On August 30, 1995, Villa-Gonzalez filed his first section 2255 motion to vacate his conviction and sentence, raising claims of ineffective assistance of counsel and a Batson violation. See Batson v. Kentucky, 476 U.S. 79 (1986). The district court denied the motion, and Villa-Gonzalez appealed. While his appeal was pending, Villa-Gonzalez received a letter from his trial counsel detailing the various ways in which counsel had been ineffective at trial, including preventing VillaGonzalez from testifying against Villa-Gonzalez's wishes. Villa-Gonzalez submitted the letter to this court, but, on the motion of the government, we struck the letter because it had not been presented to the district court. See United States v. Villa-Gonzalez, No. 96-15217, 1996 WL 740856, at *1 (9th Cir. Dec. 20, 1996) (unpublished memorandum disposition). We affirmed on the merits the district court's denial of the ineffective assistance claim, as well as the Batson claim. See id. at *1-*2.
Soon after our decision, in accordance with the Antiterrorism and Effective Death Penalty Act of 1996, Pub. L. 104132, Tit. I, S 105, 110 Stat. 1214, 1220 (AEDPA) (codified in relevant part at 28 U.S.C. SS 2255 and 2244), Villa-Gonzalez requested that we certify his second section 2255 motion for filing in the district court. See 28 U.S.C.SS 2255; 2244(b) (3) (A). We granted Villa-Gonzalez permission to file his second section 2255 motion and Villa-Gonzalez filed the motion in the district court on March 25, 1997. The motion renewed the ineffective assistance of counsel claim, this time supported by his attorney's letter.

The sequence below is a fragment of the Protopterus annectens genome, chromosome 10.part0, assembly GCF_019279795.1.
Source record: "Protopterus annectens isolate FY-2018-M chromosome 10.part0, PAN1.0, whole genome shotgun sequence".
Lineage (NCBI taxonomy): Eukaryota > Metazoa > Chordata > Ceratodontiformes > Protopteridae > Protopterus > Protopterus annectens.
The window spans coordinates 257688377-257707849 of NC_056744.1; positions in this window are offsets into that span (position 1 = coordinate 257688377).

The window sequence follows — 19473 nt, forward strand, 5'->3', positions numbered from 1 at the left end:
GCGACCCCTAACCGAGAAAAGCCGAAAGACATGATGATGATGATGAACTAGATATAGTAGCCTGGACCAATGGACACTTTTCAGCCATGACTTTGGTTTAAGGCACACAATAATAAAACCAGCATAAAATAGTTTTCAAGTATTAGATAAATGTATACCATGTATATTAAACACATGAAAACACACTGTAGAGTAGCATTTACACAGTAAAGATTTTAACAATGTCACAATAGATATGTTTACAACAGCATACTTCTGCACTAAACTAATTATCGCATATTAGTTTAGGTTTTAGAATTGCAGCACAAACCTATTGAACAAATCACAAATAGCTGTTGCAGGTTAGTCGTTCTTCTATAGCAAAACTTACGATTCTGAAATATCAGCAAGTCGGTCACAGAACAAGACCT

The district court initially denied the motion; however, upon Villa-Gonzalez's motion for reconsideration, it referred the matter to a magistrate judge for a report and recommendation. The magistrate judge appointed Villa-Gonzalez counsel and further ordered that the parties address the issue of whether, despite our grant of permission, the district court should reject Villa-Gonzalez's motion because it failed to meet the statutory requirements for a second or successive motion. See 28 U.S.C. S 2244(b) (4). In his responses to the magistrate's order, Villa-Gonzalez stated that he was merely pretending to be the source of the drugs as a favor to his brother-in-law, and argued that because of his counsel's incompetent representation, he was unable to demonstrate his innocence to the jury.
The magistrate judge recommended that the district court grant Villa-Gonzalez's motion for reconsideration, but that the court deny the section 2255 motion itself because it failed to meet the statutory requirements for a second or successive motion. The district court subsequently adopted the magistrate's report and recommendation, and denied the motion for failure to meet the statutory requirements. Villa-Gonzalez timely filed a notice of appeal.
A. Application of the AEDPA's Second or Successive Motion Provisions